Chivas to sign coach Tomas Boy to 2-year extension

Chivas coach Tomas Boy Espinoza is feeling the heat. (Photo by Refugio Ruiz/Getty Images)
Chivas coach Tomas Boy Espinoza is feeling the heat. (Photo by Refugio Ruiz/Getty Images) /

Club Deportivo Guadalajara was founded on May 8, 1906, so ownership are rumored to be giving themselves a coach as a present.

El Rebaño Sagrado celebrated its 113 birthday Wednesday, so congratulations to the one team in Liga MX that fields only Mexican players (and one Mexican-American player, to be honest).

The Chivas family took to Twitter to celebrate, and rival Liga MX teams from Monterrey to Veracruz wished them a Happy 113!

There wasn’t much to celebrate, really. The Chivas underperformed and missed out on the playoffs for a fourth straight season. They fired their coach, suffered through an eight-game losing streak and were shut out twice by America (once in a Copa MX match and four days later in a Liga MX match).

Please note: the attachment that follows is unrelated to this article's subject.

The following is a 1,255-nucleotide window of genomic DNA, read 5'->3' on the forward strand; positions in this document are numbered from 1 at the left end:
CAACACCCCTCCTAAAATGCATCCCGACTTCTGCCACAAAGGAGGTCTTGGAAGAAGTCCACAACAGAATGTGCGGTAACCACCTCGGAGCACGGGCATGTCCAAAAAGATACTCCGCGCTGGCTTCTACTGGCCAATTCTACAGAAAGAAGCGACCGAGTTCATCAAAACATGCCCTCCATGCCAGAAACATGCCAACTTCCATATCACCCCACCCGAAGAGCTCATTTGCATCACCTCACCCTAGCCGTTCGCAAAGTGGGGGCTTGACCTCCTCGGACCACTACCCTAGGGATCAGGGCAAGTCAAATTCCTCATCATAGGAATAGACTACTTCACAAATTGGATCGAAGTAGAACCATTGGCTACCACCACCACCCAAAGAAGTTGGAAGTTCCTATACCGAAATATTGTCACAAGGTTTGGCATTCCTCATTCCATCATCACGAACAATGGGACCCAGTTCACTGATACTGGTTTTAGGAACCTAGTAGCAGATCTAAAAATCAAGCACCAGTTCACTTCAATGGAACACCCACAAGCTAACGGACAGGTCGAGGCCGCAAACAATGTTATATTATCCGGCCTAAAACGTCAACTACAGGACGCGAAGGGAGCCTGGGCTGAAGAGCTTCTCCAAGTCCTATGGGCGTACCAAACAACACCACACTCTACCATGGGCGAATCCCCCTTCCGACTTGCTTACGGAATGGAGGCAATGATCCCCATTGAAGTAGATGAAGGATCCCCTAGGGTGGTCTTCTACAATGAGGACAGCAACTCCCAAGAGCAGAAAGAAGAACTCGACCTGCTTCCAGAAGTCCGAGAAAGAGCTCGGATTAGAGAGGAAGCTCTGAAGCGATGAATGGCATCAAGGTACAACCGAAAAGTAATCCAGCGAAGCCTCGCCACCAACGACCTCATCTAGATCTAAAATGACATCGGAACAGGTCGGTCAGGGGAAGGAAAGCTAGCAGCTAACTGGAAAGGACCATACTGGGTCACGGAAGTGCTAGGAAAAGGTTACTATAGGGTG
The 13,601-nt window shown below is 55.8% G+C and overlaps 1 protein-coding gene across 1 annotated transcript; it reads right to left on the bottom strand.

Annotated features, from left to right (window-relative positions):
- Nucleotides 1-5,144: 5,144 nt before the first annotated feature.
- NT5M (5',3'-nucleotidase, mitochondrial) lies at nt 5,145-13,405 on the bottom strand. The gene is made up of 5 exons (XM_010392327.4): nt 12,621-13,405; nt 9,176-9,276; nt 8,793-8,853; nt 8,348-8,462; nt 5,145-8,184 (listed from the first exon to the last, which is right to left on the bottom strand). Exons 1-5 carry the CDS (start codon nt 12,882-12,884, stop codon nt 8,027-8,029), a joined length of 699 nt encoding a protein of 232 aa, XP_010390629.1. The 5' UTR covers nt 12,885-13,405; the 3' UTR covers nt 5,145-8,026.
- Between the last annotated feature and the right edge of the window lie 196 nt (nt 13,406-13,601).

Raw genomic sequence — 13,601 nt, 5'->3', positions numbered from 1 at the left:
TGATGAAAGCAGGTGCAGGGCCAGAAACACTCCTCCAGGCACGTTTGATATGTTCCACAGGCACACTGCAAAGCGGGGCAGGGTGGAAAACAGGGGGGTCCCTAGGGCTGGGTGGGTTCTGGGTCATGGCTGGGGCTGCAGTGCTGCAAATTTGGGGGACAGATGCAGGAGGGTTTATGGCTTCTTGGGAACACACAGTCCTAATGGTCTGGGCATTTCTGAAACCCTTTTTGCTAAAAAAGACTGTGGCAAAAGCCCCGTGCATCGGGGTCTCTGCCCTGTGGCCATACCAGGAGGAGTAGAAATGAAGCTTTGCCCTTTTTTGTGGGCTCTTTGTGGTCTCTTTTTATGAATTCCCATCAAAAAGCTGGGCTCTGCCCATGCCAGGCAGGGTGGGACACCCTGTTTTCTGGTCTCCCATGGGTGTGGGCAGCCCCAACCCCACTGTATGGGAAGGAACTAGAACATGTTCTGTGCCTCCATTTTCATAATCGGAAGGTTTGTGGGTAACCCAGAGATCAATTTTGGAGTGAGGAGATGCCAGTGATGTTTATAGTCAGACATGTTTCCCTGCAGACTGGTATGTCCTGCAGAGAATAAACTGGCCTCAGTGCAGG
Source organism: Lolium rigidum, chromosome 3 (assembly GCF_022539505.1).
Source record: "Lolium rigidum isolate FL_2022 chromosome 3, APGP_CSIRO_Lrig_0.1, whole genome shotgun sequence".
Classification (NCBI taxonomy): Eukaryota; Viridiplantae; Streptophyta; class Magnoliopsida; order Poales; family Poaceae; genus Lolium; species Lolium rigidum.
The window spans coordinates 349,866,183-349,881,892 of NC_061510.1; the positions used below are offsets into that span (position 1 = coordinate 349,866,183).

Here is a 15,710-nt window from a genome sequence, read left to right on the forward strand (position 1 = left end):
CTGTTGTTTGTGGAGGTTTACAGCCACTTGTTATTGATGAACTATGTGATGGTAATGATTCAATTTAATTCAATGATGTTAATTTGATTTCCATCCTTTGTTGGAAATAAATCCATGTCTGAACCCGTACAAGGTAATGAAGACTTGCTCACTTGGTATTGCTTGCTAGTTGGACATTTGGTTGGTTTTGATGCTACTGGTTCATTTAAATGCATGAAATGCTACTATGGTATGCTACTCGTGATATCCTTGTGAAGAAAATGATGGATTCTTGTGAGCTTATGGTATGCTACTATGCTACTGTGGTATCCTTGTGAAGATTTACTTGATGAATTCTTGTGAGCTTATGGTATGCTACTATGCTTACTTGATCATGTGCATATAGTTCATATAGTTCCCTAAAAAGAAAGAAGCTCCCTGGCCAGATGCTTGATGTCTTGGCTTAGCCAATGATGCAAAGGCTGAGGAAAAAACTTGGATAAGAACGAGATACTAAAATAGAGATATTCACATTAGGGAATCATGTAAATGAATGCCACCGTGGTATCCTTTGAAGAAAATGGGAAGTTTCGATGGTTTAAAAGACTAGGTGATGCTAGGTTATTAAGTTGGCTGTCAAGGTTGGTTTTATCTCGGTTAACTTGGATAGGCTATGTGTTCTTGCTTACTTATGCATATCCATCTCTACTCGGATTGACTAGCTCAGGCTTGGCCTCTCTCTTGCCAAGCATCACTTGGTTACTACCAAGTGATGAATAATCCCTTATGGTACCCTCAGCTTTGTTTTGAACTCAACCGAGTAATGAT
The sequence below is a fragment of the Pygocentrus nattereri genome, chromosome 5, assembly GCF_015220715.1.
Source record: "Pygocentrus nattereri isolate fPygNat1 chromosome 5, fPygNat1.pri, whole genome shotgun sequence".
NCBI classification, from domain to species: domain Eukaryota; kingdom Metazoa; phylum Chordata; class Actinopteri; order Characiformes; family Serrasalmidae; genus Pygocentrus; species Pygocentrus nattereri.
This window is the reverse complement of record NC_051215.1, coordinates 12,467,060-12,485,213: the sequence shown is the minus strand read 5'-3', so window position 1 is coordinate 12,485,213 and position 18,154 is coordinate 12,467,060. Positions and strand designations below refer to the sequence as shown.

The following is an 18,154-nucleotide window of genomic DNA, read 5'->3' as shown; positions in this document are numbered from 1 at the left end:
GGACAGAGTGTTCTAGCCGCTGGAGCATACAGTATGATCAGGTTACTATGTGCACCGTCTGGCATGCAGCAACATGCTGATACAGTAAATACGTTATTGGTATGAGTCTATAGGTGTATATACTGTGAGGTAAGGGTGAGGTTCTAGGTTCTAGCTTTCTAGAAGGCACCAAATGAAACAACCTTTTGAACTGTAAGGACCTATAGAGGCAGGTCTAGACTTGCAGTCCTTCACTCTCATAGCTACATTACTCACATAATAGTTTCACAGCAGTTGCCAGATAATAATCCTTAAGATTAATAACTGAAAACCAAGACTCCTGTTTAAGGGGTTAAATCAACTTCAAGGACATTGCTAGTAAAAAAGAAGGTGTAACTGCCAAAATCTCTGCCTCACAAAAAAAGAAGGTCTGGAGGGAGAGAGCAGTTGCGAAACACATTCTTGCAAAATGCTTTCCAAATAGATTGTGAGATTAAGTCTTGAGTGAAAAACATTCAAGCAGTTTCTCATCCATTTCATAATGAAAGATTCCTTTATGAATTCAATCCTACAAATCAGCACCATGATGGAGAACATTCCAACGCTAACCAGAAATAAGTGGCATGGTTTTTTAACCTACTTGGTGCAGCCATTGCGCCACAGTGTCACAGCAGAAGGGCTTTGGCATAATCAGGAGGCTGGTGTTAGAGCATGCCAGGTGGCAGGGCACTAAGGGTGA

More from Viva Liga MX

Back in early April, Tomas Boy was appointed head coach of Chivas de Guadalajara after the firing of coach Jose Cardozo in a bit of a mild controversy. Pundits predicted Boy’s stint would be just a four-game holding position before management intensified its coaching search over the summer. However, the Chivas seemed to like what they saw in those four games, because Guadalajara is expected to sign Boy to a 2-year deal this week.

Boy guided the Chivas to a big win over super leader Leon two weeks ago, but the Clausura ended with a 2-1 loss to the Tigres, leaving them a lowly14th in the table. Now, Chivas ownership looks to make the move permanent, despite criticism from the fanbase and talking heads alike. Guadalajara only won one of four matches under Boy and naysayers complain that he did not give the team a new identity or playing style. Even his line-up decisions were questioned.

No matter the complaints, Tomas Boy will most likely be given a fresh opportunity to put together a new team over the summer to prepare for the upcoming Apertura. He has already identified four players he would like to add to the roster. A full season or two will provide a better gauge to his aptitude and chances for success than did a short term at the tail end of a lost season.

Any reactions, readers? Are the Chivas doing the best thing for the club’s future success? Or are they settling for a veteran coach who is simply happy to be coaching in first division?